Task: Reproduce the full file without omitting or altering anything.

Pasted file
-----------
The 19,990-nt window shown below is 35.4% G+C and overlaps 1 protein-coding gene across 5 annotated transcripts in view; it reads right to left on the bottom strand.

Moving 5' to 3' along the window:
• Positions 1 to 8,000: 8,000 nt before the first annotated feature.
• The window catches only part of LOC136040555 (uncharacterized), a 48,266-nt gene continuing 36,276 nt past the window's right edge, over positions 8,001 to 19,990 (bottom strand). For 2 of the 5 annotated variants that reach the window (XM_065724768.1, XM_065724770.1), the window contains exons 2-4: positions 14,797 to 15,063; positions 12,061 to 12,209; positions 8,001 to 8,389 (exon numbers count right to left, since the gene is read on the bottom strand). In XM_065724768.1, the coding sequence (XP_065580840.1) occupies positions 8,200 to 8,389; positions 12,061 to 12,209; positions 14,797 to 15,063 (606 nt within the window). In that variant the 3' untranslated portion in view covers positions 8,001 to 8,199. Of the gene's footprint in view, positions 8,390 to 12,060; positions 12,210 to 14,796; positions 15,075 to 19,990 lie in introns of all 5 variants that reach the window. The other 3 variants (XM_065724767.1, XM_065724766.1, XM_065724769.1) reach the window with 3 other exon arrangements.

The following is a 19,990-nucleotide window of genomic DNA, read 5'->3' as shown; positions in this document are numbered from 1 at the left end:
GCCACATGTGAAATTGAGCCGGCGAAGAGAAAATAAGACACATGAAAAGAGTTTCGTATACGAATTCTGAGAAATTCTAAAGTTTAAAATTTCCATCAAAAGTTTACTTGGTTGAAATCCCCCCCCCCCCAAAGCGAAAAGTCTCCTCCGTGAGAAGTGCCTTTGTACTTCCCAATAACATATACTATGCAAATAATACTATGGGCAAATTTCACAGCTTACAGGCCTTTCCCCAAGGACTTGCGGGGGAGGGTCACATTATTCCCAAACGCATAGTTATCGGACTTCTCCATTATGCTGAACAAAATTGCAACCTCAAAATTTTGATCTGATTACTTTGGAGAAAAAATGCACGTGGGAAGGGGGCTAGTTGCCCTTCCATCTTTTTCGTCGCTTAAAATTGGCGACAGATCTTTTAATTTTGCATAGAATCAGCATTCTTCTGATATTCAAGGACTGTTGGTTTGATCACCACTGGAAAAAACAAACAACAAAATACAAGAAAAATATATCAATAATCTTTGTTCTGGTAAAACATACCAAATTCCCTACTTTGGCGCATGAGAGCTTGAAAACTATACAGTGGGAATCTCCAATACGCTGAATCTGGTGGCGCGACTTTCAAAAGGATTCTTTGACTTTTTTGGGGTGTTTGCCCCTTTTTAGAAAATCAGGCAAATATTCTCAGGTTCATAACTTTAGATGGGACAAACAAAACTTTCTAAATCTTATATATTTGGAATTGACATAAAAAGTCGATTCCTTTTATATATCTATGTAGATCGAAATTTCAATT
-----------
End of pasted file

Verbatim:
The 19,990-nt window shown below is 35.4% G+C and overlaps 1 protein-coding gene across 5 annotated transcripts in view; it reads right to left on the bottom strand.

Moving 5' to 3' along the window:
• Positions 1 to 8,000: 8,000 nt before the first annotated feature.
• The window catches only part of LOC136040555 (uncharacterized), a 48,266-nt gene continuing 36,276 nt past the window's right edge, over positions 8,001 to 19,990 (bottom strand). For 2 of the 5 annotated variants that reach the window (XM_065724768.1, XM_065724770.1), the window contains exons 2-4: positions 14,797 to 15,063; positions 12,061 to 12,209; positions 8,001 to 8,389 (exon numbers count right to left, since the gene is read on the bottom strand). In XM_065724768.1, the coding sequence (XP_065580840.1) occupies positions 8,200 to 8,389; positions 12,061 to 12,209; positions 14,797 to 15,063 (606 nt within the window). In that variant the 3' untranslated portion in view covers positions 8,001 to 8,199. Of the gene's footprint in view, positions 8,390 to 12,060; positions 12,210 to 14,796; positions 15,075 to 19,990 lie in introns of all 5 variants that reach the window. The other 3 variants (XM_065724767.1, XM_065724766.1, XM_065724769.1) reach the window with 3 other exon arrangements.

The following is a 19,990-nucleotide window of genomic DNA, read 5'->3' as shown; positions in this document are numbered from 1 at the left end:
GCCACATGTGAAATTGAGCCGGCGAAGAGAAAATAAGACACATGAAAAGAGTTTCGTATACGAATTCTGAGAAATTCTAAAGTTTAAAATTTCCATCAAAAGTTTACTTGGTTGAAATCCCCCCCCCCCCAAAGCGAAAAGTCTCCTCCGTGAGAAGTGCCTTTGTACTTCCCAATAACATATACTATGCAAATAATACTATGGGCAAATTTCACAGCTTACAGGCCTTTCCCCAAGGACTTGCGGGGGAGGGTCACATTATTCCCAAACGCATAGTTATCGGACTTCTCCATTATGCTGAACAAAATTGCAACCTCAAAATTTTGATCTGATTACTTTGGAGAAAAAATGCACGTGGGAAGGGGGCTAGTTGCCCTTCCATCTTTTTCGTCGCTTAAAATTGGCGACAGATCTTTTAATTTTGCATAGAATCAGCATTCTTCTGATATTCAAGGACTGTTGGTTTGATCACCACTGGAAAAAACAAACAACAAAATACAAGAAAAATATATCAATAATCTTTGTTCTGGTAAAACATACCAAATTCCCTACTTTGGCGCATGAGAGCTTGAAAACTATACAGTGGGAATCTCCAATACGCTGAATCTGGTGGCGCGACTTTCAAAAGGATTCTTTGACTTTTTTGGGGTGTTTGCCCCTTTTTAGAAAATCAGGCAAATATTCTCAGGTTCATAACTTTAGATGGGACAAACAAAACTTTCTAAATCTTATATATTTGGAATTGACATAAAAAGTCGATTCCTTTTATATATCTATGTAGATCGAAATTTCAATT